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CU-Boulder's undergraduate outcomes assessment process is fairly mature. The ongoing growth is mostly fine-tuning rather than major change. This is a good time to look at possible future developments. The ideas in this section are suggestions, not concrete plans. They indicate areas in which the program might begin to move in new directions. They are of two general types: making the current process more efficient and effective, and adding assessment of areas that we have not focused on so far. They are certainly not all of the possible directions for growth, but are examples of things which might be useful and interesting to consider.
Making Better Use of the Current Process
- One improvement might be to make assessment information more accessible to the university's various constituencies. These include students and parents, faculty, staff, and administrators, and members of the local and statewide communities. A variety of approaches might be tried; putting this document on the Web was the first step.
- The university could decide to be more active in rewarding units which make creative and effective use of outcomes assessment in curriculum planning. Rewards could range from public recognition to increased support for program development.
- More effective use might be made of information that the university collects
for purposes other than formal undergraduate outcomes assessment. A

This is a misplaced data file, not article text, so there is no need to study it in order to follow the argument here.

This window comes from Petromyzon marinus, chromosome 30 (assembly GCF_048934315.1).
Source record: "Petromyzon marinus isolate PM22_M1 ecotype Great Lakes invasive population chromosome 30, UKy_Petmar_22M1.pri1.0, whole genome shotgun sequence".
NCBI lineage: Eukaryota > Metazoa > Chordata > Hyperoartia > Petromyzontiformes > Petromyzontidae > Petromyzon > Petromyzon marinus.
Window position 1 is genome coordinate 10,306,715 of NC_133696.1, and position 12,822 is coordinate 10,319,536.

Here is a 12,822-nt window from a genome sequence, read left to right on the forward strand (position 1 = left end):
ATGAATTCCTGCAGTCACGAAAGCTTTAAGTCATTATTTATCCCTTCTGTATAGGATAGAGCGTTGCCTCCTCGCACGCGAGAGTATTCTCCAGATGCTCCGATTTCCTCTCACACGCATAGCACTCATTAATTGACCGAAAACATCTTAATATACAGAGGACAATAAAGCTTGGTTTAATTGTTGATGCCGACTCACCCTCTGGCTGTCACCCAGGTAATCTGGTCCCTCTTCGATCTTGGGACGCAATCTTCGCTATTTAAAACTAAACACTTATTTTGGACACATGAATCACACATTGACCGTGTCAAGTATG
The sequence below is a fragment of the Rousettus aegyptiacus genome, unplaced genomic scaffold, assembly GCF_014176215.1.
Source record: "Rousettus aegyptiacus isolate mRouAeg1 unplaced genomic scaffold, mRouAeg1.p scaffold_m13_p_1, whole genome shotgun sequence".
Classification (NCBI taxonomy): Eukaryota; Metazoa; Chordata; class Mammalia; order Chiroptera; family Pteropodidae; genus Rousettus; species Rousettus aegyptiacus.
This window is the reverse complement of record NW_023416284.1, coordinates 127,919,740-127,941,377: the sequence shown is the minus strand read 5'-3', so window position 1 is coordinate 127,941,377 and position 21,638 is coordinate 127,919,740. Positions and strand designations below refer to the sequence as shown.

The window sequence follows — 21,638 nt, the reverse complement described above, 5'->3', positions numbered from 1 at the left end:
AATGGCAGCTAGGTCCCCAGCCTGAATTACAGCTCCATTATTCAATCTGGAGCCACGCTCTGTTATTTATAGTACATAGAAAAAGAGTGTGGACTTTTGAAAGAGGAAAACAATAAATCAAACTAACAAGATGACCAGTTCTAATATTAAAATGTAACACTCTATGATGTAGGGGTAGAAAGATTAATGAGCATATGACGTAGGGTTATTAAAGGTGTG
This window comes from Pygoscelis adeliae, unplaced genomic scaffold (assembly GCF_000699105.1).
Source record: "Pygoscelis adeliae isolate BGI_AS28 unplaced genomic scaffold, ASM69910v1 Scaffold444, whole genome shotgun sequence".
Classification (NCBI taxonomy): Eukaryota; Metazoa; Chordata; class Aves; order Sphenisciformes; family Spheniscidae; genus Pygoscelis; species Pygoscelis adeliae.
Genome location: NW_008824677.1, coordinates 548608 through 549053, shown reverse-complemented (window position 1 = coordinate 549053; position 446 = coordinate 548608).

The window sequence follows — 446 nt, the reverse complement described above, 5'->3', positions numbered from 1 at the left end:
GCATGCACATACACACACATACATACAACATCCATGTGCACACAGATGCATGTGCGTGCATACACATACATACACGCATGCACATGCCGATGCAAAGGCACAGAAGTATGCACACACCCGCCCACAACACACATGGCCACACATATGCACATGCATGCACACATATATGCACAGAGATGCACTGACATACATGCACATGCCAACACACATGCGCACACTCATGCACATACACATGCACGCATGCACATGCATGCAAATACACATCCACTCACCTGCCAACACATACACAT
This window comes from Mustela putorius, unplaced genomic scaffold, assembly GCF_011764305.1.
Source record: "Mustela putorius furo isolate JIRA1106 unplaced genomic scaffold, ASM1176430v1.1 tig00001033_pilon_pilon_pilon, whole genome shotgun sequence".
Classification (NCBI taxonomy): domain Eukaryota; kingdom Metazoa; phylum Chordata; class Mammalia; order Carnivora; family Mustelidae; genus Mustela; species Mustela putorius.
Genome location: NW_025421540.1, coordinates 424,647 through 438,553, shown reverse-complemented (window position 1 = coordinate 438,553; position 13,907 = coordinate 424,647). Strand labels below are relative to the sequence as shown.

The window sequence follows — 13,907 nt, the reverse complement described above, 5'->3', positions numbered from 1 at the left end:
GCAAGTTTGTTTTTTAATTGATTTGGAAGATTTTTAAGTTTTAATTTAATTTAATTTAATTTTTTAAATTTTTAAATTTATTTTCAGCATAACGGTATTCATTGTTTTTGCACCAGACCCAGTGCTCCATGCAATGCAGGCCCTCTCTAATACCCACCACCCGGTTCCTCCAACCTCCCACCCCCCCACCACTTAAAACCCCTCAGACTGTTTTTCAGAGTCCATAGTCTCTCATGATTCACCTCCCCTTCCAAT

few units already incorporate information from the university's Faculty
Course Questionnaire (course evaluations) in their assessment processes,
or examine how assessment results are related to students' course-taking
patterns. In addition to more use of this kind of information by the
academic units, administrative research offices such as PBA might become
more active in helping units obtain and use the data.
Assessing additional areas
- It might be possible to develop cross-unit assessments in areas such as general education, in addition to the unit-based ones already in place. This would have to be done in such a way that it did not disrupt units' control of their own assessment processes.
- Degree-granting programs serve non-majors as well as their own majors. For some units, this service role is quite large. With few exceptions, unit-based outcomes assessment at CU-Boulder has focused on majors. Evaluating how units serve non-majors might require beginning a whole new process, starting with goal statements for a unit's service component.
- Similarly, outcomes assessment so far has focused primarily on seniors and degree recipients. Future efforts might assess the performance and satisfaction of lower-division students as well, and help units think about students who do and do not remain in their programs.
CU-Boulder's undergraduate outcomes assessment program is dealing fairly well with the questions it was designed to pursue--performance within units and degree programs, and general student satisfaction with the educational experience. The information has both confirmed things in those areas that are working well and helped to identify areas for improvement. It may be effective to leave the current process as is, except for necessary adjustments to state-level changes. It might also be useful to consider enhancing the current process or expanding it, gradually, into new areas.